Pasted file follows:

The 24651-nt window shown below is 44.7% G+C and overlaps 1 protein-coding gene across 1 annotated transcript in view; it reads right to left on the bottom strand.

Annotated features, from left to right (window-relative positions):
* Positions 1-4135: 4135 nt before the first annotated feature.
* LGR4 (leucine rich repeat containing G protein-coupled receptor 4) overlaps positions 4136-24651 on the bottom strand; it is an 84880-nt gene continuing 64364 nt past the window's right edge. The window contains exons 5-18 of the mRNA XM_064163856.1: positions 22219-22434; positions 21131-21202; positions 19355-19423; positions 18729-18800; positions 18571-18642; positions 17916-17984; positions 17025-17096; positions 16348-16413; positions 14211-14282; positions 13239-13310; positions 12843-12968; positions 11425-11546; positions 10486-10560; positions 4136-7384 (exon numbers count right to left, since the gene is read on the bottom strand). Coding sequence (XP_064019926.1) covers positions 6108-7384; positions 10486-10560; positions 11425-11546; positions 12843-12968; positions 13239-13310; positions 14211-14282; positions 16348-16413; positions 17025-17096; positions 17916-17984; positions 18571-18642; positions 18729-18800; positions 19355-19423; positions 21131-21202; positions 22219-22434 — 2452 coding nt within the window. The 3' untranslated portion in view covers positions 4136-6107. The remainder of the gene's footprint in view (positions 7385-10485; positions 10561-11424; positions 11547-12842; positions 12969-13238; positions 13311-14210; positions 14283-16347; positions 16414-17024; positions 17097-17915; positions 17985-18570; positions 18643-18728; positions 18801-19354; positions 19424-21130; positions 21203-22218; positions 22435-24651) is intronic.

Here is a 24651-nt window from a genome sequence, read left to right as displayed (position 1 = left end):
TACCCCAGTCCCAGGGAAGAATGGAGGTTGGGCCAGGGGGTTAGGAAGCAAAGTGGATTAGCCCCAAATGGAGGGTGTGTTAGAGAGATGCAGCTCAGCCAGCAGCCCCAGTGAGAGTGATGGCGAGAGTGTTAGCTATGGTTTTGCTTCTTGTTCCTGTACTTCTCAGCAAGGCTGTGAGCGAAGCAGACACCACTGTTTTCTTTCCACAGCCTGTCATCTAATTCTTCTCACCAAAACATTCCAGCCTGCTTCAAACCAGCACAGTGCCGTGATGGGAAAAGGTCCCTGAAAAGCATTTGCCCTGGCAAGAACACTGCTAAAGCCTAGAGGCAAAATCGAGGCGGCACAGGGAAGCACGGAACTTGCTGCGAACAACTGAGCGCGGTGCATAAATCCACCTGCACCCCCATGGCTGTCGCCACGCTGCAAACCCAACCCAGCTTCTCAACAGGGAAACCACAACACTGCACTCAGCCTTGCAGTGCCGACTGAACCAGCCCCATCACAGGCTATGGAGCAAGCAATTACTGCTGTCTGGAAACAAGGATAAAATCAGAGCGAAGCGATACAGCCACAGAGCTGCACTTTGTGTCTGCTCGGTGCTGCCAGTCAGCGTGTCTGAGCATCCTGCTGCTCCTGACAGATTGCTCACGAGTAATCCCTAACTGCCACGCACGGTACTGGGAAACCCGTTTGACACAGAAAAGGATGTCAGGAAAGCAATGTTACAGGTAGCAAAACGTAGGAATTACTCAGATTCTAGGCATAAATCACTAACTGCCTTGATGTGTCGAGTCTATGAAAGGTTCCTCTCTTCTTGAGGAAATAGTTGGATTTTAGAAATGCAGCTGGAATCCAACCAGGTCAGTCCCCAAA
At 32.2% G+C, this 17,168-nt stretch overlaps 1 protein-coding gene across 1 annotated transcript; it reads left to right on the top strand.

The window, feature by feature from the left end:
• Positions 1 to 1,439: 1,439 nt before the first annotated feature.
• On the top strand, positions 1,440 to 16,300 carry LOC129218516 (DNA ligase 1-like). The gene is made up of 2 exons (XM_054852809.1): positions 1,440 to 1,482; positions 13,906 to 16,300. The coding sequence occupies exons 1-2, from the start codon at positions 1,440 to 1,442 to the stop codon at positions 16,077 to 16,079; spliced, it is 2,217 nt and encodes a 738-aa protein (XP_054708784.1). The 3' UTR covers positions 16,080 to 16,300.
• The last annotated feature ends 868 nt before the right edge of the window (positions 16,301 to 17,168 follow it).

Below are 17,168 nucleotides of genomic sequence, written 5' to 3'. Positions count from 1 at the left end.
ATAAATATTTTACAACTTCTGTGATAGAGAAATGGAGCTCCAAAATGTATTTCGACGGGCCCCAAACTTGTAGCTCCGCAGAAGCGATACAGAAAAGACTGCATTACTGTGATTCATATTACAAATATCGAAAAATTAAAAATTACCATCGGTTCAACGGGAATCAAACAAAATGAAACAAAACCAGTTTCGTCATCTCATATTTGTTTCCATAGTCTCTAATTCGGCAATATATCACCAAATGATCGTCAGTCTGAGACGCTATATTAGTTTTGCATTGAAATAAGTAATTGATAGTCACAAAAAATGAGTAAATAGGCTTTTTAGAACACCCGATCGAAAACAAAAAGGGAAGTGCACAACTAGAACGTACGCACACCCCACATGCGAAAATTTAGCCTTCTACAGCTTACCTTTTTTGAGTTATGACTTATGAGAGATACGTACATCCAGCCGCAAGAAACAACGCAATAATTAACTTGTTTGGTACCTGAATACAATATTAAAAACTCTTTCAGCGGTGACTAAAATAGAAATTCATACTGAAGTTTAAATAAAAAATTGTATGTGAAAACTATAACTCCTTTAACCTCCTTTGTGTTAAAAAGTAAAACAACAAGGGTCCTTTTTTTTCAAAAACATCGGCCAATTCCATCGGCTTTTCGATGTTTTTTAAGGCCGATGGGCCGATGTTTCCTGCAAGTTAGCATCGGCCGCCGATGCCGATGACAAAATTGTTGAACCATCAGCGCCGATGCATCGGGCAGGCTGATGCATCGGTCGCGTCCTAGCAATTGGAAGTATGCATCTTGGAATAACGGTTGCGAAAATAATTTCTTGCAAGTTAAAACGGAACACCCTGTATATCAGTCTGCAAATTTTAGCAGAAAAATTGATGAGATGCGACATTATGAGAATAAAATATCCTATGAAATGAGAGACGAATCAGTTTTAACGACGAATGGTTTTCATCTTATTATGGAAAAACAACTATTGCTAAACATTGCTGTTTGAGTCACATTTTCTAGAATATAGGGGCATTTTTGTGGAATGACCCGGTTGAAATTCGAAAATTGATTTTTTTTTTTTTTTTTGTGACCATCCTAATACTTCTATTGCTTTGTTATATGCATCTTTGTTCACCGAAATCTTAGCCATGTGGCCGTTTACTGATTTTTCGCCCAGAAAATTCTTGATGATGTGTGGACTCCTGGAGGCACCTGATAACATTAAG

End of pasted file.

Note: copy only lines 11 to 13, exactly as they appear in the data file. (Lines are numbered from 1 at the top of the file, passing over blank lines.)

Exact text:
• The last annotated feature ends 868 nt before the right edge of the window (positions 16,301 to 17,168 follow it).

Below are 17,168 nucleotides of genomic sequence, written 5' to 3'. Positions count from 1 at the left end.
ATAAATATTTTACAACTTCTGTGATAGAGAAATGGAGCTCCAAAATGTATTTCGACGGGCCCCAAACTTGTAGCTCCGCAGAAGCGATACAGAAAAGACTGCATTACTGTGATTCATATTACAAATATCGAAAAATTAAAAATTACCATCGGTTCAACGGGAATCAAACAAAATGAAACAAAACCAGTTTCGTCATCTCATATTTGTTTCCATAGTCTCTAATTCGGCAATATATCACCAAATGATCGTCAGTCTGAGACGCTATATTAGTTTTGCATTGAAATAAGTAATTGATAGTCACAAAAAATGAGTAAATAGGCTTTTTAGAACACCCGATCGAAAACAAAAAGGGAAGTGCACAACTAGAACGTACGCACACCCCACATGCGAAAATTTAGCCTTCTACAGCTTACCTTTTTTGAGTTATGACTTATGAGAGATACGTACATCCAGCCGCAAGAAACAACGCAATAATTAACTTGTTTGGTACCTGAATACAATATTAAAAACTCTTTCAGCGGTGACTAAAATAGAAATTCATACTGAAGTTTAAATAAAAAATTGTATGTGAAAACTATAACTCCTTTAACCTCCTTTGTGTTAAAAAGTAAAACAACAAGGGTCCTTTTTTTTCAAAAACATCGGCCAATTCCATCGGCTTTTCGATGTTTTTTAAGGCCGATGGGCCGATGTTTCCTGCAAGTTAGCATCGGCCGCCGATGCCGATGACAAAATTGTTGAACCATCAGCGCCGATGCATCGGGCAGGCTGATGCATCGGTCGCGTCCTAGCAATTGGAAGTATGCATCTTGGAATAACGGTTGCGAAAATAATTTCTTGCAAGTTAAAACGGAACACCCTGTATATCAGTCTGCAAATTTTAGCAGAAAAATTGATGAGATGCGACATTATGAGAATAAAATATCCTATGAAATGAGAGACGAATCAGTTTTAACGACGAATGGTTTTCATCTTATTATGGAAAAACAACTATTGCTAAACATTGCTGTTTGAGTCACATTTTCTAGAATATAGGGGCATTTTTGTGGAATGACCCGGTTGAAATTCGAAAATTGATTTTTTTTTTTTTTTTTGTGACCATCCTAATACTTCTATTGCTTTGTTATATGCATCTTTGTTCACCGAAATCTTAGCCATGTGGCCGTTTACTGATTTTTCGCCCAGAAAATTCTTGATGATGTGTGGACTCCTGGAGGCACCTGATAACATTAAG